KLI14 Are primarily aimed at improving future performance (e.g. emphasis on innovation and
learning)
KLI15 Have an intentionally high stability throughout the reporting
KLI16 Derive the rhythm of their reporting mainly from the corporate level
KLI17 Support the evidence of recent methodological approaches’ success through a high
process orientation
KLI18 Are characterized by good communicability, which strengthen self-motivation
KLI19 Are coupled with a parallel system of incentives and support personal motivation
KLI20 Take into account the competitive requirements of cost, time and quality
KLI21 Represent the current/expected performance in the core competencies
KLI22 Also include, after critical examination, increasingly recent financial-oriented target
values (e.g. EVA,ashareholder value) and their value drivers
KLI23 Consider behavior-related aspects during the selection process of performance indicators

Requirements for a “Performance Measurement System” and for “IT-System for a Performance Measurement System” according to Wettstein

Performance indicators
WET01 Consideration of
• Financial and non-financial
• Leading and lagging
• Internal and external performance indicators
WET02 Structuring according to impact, execution and premise indicators
WET03 Indicators are operationalized goals
WET04 Set target (target value of a performance indicator)
Goals
WET05 Are operationalized by means of indicators
WET06 Are derived from the strategy
WET07 Only those goals are considered which have a stakeholder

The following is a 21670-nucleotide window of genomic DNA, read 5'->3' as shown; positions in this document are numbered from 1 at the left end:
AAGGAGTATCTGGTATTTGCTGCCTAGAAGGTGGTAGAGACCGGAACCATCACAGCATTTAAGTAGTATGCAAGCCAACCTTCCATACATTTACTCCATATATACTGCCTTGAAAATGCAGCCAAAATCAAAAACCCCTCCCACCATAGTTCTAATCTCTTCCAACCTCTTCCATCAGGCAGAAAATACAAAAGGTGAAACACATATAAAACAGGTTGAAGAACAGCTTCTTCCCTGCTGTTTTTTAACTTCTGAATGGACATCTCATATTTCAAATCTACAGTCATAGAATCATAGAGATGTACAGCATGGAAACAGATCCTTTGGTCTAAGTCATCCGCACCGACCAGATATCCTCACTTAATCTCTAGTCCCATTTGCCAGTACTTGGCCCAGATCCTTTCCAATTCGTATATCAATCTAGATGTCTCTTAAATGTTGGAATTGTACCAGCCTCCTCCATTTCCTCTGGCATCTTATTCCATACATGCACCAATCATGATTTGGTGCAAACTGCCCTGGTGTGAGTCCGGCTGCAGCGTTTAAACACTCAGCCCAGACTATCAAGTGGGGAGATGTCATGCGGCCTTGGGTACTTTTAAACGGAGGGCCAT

Organization (embedding, structure, involved parties)
WET08 Goals are connected with organization and employees
WET09 Individual structure can be established
WET10 PMS can be integrated into existing management systems
WET11 Administration of performance relevant data is carried out centrally
Processes
WET12 For the creating of a PMS
WET13 For the acquisition of company internal and external data
WET14 Stakeholder communication of the performance relevant data
WET15 For the development of the ex ante causal relationships and for their ex post review
WET16 For the maintenance (review) of the PMS
Operating efficiency
WET17 Verifiability of the cost-benefit situation of a PMS
Considered entities
WET18 Performance indicators
WET19 Goals
WET20 Company organization structure
WET21 Employees
WET22 Stakeholder
WET23 Goal targets (required values) of performance indicators for a certain point in time or
period
WET24 Causal relationships
Functional requirements:
Data acquisition
WET25 Manual entry of data
WET26 Internal and external data sources
WET27 Appropriate mechanisms for the automatic generation of performance-relevant data
from operational systems
WET28 Coupling with external sources
Data storage
WET29 Centralized, uniform data structure